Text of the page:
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Want To Get Hired At Google X? Build A Helicopter

"What we want, in a sense, are people who know less and less about more and more."

[Image: Wikipedia]

Working at Google X is a tinkerer's dream. Not only do you get to indulge your every creative whim, but you get to work with some of the brightest intellects of your generation. Failure isn't frowned upon; it's encouraged. And you get to work on futuristic technology like hoverboards and space elevators.

So how does one go about getting a job there? Google X head Astro Teller reveals in this month's feature story how one recent hire landed a gig: He built a helicopter.

Fast Company's Jon Gertner writes:

Inside the lab, now more than 250 ­employees strong, I met an idiosyncratic troupe of former park rangers, sculptors, philosophers, and machinists; one X scientist has won two Academy Awards for special effects. Teller himself has written a novel, worked in finance, and earned a PhD in artificial intelligence. One recent hire spent five years of his evenings and weekends building a helicopter in his garage. It actually works, and he flew it regularly, which seems insane to me. But his technology skills alone did not get him the job. The helicopter did.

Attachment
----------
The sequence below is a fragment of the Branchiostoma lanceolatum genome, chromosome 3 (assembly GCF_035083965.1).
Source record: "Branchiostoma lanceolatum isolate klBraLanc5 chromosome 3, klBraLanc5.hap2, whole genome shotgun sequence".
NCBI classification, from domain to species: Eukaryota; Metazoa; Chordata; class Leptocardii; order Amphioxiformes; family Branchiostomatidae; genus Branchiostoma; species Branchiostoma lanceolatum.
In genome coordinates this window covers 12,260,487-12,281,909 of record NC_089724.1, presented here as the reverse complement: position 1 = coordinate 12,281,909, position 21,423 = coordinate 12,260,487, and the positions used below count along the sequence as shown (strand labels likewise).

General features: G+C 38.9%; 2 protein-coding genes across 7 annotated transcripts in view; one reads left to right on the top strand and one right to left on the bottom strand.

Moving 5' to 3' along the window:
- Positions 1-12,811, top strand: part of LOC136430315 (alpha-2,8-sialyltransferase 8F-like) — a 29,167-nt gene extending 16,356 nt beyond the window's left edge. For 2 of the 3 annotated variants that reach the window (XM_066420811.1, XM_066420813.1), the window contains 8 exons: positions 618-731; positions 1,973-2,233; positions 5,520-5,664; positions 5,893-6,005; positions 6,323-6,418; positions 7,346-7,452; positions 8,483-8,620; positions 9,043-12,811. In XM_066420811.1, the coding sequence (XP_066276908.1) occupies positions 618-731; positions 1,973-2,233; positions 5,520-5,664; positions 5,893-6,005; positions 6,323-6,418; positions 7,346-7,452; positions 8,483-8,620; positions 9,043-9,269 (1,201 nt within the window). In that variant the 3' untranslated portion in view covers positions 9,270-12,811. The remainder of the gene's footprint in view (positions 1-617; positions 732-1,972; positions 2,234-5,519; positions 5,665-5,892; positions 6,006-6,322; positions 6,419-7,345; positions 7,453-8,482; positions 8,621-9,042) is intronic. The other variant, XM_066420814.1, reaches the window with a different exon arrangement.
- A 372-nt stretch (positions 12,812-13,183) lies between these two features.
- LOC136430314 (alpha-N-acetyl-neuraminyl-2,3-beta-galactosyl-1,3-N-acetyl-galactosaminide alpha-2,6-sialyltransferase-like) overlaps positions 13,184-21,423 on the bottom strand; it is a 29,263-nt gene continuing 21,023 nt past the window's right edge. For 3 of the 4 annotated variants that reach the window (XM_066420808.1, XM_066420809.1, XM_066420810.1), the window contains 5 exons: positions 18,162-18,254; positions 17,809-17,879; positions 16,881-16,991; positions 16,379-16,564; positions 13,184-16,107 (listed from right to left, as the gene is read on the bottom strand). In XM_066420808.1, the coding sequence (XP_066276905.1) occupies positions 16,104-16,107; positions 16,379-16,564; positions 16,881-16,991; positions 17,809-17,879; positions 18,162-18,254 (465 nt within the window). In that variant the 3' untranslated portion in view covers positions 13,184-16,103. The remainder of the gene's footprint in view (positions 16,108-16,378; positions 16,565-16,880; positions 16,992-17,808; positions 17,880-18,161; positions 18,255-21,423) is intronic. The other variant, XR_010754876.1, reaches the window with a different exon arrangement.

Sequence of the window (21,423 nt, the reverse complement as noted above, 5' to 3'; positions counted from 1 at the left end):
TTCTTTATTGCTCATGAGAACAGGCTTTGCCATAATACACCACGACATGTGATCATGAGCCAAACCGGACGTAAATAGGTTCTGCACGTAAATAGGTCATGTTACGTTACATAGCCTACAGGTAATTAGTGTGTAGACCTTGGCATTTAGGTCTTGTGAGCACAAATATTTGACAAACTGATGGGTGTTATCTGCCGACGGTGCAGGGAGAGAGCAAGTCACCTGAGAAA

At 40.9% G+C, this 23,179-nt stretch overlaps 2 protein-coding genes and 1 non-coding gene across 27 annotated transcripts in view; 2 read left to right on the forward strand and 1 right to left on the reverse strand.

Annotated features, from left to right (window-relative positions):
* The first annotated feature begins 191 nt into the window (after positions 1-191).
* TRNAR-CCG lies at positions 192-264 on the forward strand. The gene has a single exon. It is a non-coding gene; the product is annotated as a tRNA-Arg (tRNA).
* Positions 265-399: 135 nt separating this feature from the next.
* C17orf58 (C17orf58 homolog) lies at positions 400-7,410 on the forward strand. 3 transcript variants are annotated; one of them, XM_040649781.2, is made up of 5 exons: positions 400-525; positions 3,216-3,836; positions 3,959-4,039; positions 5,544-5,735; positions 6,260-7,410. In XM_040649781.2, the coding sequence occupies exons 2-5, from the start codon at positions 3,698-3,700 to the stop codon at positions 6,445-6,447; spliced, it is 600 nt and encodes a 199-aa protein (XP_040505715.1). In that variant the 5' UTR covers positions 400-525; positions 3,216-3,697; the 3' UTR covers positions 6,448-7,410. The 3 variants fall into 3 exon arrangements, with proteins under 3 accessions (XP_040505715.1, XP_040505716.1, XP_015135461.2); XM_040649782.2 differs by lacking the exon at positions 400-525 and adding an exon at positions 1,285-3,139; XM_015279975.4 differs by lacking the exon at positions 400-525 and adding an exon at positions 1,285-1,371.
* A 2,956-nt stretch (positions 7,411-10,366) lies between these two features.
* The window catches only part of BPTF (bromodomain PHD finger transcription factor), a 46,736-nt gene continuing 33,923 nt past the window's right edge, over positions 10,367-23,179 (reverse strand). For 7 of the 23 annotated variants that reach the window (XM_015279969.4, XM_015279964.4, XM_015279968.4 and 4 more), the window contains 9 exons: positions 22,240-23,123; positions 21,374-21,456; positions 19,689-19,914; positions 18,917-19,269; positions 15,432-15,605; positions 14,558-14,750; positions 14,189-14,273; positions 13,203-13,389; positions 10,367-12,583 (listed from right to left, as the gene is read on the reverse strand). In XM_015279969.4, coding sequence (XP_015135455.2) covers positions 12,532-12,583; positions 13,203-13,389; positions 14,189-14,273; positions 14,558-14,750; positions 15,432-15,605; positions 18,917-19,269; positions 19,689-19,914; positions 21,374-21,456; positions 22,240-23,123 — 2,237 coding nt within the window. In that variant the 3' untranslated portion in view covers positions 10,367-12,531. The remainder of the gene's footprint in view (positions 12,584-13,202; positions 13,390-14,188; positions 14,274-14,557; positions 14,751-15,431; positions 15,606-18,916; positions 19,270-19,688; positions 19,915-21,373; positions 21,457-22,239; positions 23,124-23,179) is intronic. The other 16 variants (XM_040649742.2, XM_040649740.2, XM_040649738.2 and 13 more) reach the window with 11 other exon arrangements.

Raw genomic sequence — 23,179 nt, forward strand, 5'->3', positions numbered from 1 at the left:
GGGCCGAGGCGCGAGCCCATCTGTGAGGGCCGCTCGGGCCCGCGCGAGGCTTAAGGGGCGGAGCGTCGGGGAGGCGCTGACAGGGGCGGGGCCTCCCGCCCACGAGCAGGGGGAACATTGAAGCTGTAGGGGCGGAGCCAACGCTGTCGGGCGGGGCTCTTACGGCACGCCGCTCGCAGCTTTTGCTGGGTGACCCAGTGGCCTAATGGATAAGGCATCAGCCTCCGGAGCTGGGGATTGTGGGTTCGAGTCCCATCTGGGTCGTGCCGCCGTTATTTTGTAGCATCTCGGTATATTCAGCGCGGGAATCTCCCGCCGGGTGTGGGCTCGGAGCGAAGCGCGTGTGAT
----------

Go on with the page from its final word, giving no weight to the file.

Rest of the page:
Now before you jaunt over to the helicopter parts store, it's worth considering what makes an ideal Google X-er. The lab isn't looking for "experts" in a single field. Rather, it would rather bring in insanely curious minds who don't mind taking risks in as many technological domains as possible. "What we want, in a sense, are people who know less and less about more and more," says Google X's Rich DeVaul.

Quite simply, it is a place where today's Da Vincis could feel right at home. Read the rest of Gertner's Google X feature here.